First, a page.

A representation that such stockholder intends to appear in person or by proxy at the meeting to nominate the candidate;

 

   

The class or series and number of shares of capital stock of the Company that are owned beneficially or of record by the stockholder, and the length of time of such ownership; and

 

   

The stockholder’s name and record address.

Stockholders may submit potential director candidates at any time pursuant to these procedures. The Board will consider such candidates in connection with annual elections of directors or the filling of any director vacancies. Any stockholder nominations for the 2021 annual meeting of stockholders, together with the information described above, must be submitted in accordance with the procedures described under “Miscellaneous — Next Annual Meeting; Stockholder Proposals” in this Proxy Statement.

Stockholder Communications with Directors

The Board has established a process to receive communications from stockholders and other interested parties. Stockholders and other interested parties may contact any member (or all members) of the Board, any Committee or any Chairperson of any Committee by mail or electronically. To communicate with the Board of Directors, any individual director or any group or Committee, correspondence should be addressed to the Board of Directors or any such individual director or group or Committee by either name or title. All such correspondence should be sent to the Company “c/o Corporate Secretary” at 555 Maryville University Dr., Suite 400, St. Louis, Missouri 63141. To communicate with any of our directors electronically, stockholders should use the following e-mail address: corporatesecretary@huttig.com.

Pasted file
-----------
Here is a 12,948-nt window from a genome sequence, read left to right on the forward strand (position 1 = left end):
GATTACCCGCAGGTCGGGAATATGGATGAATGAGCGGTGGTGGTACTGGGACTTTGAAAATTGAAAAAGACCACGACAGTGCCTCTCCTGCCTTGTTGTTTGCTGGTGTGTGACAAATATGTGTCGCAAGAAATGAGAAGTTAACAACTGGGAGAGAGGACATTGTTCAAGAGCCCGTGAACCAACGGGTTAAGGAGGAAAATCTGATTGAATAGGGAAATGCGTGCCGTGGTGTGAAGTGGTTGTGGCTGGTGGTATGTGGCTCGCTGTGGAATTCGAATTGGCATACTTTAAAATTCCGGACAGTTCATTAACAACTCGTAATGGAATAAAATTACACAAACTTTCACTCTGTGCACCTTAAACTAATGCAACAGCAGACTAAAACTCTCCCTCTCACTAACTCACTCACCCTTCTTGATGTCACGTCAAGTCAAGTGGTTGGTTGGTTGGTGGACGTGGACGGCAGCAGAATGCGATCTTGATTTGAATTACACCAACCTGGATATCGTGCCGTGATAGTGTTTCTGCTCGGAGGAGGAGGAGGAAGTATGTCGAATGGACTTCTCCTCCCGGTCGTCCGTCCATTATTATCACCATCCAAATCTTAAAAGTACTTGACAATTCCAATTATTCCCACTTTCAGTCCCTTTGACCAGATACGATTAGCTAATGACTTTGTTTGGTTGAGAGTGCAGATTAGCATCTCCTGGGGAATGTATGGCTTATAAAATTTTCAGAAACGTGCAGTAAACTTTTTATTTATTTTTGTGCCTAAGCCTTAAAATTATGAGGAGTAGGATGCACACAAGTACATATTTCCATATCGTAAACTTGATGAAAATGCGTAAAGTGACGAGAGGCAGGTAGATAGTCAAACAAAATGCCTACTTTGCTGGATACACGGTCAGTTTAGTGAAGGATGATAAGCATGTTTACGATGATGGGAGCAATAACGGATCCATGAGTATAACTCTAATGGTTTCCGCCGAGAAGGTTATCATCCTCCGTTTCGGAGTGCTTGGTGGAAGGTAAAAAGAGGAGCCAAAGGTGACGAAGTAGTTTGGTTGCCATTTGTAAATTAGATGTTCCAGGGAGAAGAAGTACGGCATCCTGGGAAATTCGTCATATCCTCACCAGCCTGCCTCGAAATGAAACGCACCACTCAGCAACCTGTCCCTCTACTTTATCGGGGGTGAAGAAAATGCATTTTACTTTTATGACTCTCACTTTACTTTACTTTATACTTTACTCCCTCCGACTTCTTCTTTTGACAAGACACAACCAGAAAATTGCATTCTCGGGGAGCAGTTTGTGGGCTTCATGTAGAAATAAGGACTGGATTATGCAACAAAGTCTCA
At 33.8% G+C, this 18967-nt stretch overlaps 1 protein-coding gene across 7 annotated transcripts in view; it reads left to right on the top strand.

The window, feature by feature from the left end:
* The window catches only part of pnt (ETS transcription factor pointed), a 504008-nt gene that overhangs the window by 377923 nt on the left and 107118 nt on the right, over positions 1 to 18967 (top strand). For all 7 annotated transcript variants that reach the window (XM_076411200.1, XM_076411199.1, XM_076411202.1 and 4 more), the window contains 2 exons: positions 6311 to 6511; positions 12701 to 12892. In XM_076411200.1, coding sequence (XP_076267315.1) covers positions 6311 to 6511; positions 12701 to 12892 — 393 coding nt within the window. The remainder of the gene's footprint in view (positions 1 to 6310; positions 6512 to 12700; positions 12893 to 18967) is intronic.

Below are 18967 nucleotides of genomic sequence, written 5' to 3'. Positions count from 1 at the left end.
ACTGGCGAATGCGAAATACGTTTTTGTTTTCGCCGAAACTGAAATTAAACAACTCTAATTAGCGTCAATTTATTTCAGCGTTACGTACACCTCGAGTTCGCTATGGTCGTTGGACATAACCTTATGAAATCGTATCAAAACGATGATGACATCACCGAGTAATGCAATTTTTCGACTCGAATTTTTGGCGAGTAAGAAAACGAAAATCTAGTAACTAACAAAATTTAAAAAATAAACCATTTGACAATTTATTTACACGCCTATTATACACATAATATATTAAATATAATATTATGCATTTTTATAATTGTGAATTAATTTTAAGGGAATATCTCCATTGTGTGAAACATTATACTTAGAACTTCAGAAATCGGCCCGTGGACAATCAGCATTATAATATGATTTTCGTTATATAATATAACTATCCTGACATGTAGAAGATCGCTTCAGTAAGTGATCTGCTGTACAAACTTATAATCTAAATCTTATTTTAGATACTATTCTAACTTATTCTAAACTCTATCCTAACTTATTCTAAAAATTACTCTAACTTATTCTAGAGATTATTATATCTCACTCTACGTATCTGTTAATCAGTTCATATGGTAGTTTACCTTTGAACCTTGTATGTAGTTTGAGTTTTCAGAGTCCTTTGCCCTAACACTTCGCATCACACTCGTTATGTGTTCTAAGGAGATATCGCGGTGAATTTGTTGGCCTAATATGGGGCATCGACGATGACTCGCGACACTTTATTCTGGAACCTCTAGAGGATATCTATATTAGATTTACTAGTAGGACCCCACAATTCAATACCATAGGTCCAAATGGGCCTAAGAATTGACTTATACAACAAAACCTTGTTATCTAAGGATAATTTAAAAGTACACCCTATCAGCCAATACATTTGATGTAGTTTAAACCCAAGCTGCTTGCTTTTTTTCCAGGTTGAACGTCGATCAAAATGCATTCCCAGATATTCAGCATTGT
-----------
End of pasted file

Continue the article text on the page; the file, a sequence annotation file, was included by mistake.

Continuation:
The office of the Corporate Secretary will open all communications received as set forth in the preceding paragraph for the sole purpose of determining whether the contents represent a message to our directors. Any contents that are not in the nature of advertising, promotions of a product or service, or patently offensive or irrelevant material will be forwarded promptly to the addressee. To the extent that the communication involves a request for information, such as an inquiry about the Company or stock-related matters, the Corporate Secretary’s office may handle the inquiry directly. In the case of communications to the Board or any group or Committee, the Corporate Secretary’s office will make sufficient copies of the contents to send to each director who is a member of the group or Committee to which the envelope or e-mail is addressed.

 

9


Compensation of Directors

Shown below is information concerning the compensation for service as a director for each member of our Board of Directors for the year ended December 31, 2019.

 

Name    Fees